The title of this article is the supposed motto of the late Mayor Richard J. Daley of Chicago, but for Americans living in Israel it means, literally, vote twice. Both Israel and America are holding important elections and, hopefully, most Orthodox Jews will be voting. The United States will be holding its regular four-year elections for president and many other offices, and Israel will be voting for an entire “new” Parliament (Knesset).
This year, the main organization actively soliciting votes in Israel for the American elections is “iVOTE Israel” (www.ivoteisrael.com). There are a few paid professionals but most are volunteers who are working to encourage Americans living in Israel to vote in the American elections. The main purpose of the campaign is that American politicians should be more aware that aside from the many Jewish voters in the United States who support Israel, there are also about 160,000 potential American voters living in Israel. “iVOTE Israel” has garnered about 60,000 – 75,000 votes in this first year of its operation and I was happy to volunteer to help gather votes. At none of the meetings that I attended was there a request to vote for a specific party. At public meetings, both American parties were represented and the representatives explained their candidate’s approach to helping Israel.
I understand that there were also Democrat and Republican organizations soliciting votes, but they did not seem to be too active and we did not see any of that activity. It is true that many Israelis are disheartened by the Democratic administration’s handling of matters important to Israel and our leaders seem to be afraid of the potential effect of another four years of this Democrat President. They are afraid that once he no longer is concerned about reelection, he will follow a much harder anti-Israel approach.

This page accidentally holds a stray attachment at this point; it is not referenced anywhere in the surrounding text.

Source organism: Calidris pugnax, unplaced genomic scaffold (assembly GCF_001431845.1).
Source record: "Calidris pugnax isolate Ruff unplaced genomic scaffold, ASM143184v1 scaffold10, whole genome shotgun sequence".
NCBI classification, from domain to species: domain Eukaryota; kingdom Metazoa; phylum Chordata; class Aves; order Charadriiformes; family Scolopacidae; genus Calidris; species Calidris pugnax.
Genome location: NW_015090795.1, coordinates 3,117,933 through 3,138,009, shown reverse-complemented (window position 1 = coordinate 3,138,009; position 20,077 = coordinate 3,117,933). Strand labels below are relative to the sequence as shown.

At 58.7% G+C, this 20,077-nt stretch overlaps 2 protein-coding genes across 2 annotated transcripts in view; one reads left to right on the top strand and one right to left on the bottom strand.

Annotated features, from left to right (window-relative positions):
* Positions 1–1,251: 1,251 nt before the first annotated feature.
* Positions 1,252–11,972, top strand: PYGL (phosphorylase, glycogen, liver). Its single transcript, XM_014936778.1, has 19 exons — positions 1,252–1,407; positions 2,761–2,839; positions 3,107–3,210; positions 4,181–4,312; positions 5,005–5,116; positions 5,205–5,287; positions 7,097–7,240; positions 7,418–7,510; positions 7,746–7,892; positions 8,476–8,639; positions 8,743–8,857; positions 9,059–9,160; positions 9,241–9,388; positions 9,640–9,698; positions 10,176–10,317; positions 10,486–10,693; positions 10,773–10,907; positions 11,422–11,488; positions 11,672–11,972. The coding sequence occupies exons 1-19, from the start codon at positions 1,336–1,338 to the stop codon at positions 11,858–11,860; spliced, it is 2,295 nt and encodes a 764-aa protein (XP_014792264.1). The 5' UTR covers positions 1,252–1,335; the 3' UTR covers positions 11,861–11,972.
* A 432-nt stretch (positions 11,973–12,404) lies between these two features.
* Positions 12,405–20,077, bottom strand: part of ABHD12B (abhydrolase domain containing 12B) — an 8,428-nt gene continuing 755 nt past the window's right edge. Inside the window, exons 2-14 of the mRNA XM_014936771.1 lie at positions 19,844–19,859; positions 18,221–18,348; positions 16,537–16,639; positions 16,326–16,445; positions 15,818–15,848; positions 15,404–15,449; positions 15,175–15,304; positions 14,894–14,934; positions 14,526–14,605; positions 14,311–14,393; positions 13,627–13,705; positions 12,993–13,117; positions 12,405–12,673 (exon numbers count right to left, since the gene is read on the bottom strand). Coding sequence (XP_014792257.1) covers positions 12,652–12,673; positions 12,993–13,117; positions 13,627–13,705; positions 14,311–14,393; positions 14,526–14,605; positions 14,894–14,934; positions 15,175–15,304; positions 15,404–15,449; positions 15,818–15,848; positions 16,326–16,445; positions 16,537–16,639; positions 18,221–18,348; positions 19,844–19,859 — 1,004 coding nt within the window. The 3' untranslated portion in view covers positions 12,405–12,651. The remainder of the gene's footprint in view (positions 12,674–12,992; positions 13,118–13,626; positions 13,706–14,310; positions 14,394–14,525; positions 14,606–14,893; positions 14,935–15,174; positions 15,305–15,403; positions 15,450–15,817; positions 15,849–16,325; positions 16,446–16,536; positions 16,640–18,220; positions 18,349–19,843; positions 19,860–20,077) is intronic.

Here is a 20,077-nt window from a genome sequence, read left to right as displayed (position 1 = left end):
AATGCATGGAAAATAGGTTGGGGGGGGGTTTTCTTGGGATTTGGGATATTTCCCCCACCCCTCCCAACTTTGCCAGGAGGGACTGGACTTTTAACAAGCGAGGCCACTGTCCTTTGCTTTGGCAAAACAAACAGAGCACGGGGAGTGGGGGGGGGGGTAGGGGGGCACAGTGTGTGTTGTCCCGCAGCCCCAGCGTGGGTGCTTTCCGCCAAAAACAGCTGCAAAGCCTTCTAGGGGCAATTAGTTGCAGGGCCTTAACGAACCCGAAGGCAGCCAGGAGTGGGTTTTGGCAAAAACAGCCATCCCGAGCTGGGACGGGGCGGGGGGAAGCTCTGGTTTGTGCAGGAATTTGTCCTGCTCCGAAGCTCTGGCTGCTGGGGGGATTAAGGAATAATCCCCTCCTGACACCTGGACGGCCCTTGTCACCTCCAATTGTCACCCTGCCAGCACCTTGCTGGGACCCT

Israel, of course, is very aware and appreciative of American aid, but many here are afraid of Obama. They feel that he has made too many pro-Muslim statements and has downplayed violent Muslim terror acts. Terror should not be ignored and hopefully Americans of all faiths will wake up to what is happening in Europe and in the rest of the world. Europe itself seems to be finally waking up to the dangers that their Muslim populations pose and Europeans, hopefully, are beginning to realize that suicide murderers are a danger not only to Jews but also to all Europeans.
There will also be elections in Israel. The Israeli Knesset usually serves for up to four years but the Knesset can decide to hold elections earlier (as it usually does) or the Israeli president can decide that elections should be held when the parties in the Knesset are stalemated. The Knesset rarely completes a full term. PM Netanyahu recently decided to call for elections a bit early because he feels that he has an electoral advantage.
For Orthodox Jews in Israel, the coming election may not be too beneficial. Unfortunately, Orthodox Jews are as divided as ever. Each religious faction believes that it can garner more seats by going it alone and Orthodox Jewry loses out. The Religious Zionists are again trying to unite but, as we have seen in the past, the National Union, an alliance of several parties, may break away again. Some disgruntled religious politicians already seem to be planning another national religious party. The Sephardic Shas Party also may have patched up its internal differences and Aryeh Deri will once again serve in a leadership role. Rabbi Ovadia Yosef decreed that there should be two heads to the party: Eli Yishai and Arye Deri. This should prove interesting. Let us hope that at least the Agudah and the Degel Hatorah Parties remain united.
The High Holidays are over, the children are back in school, the weather is still fairly warm and politics has become the major topic of conversation. We pray for internal and external peace.
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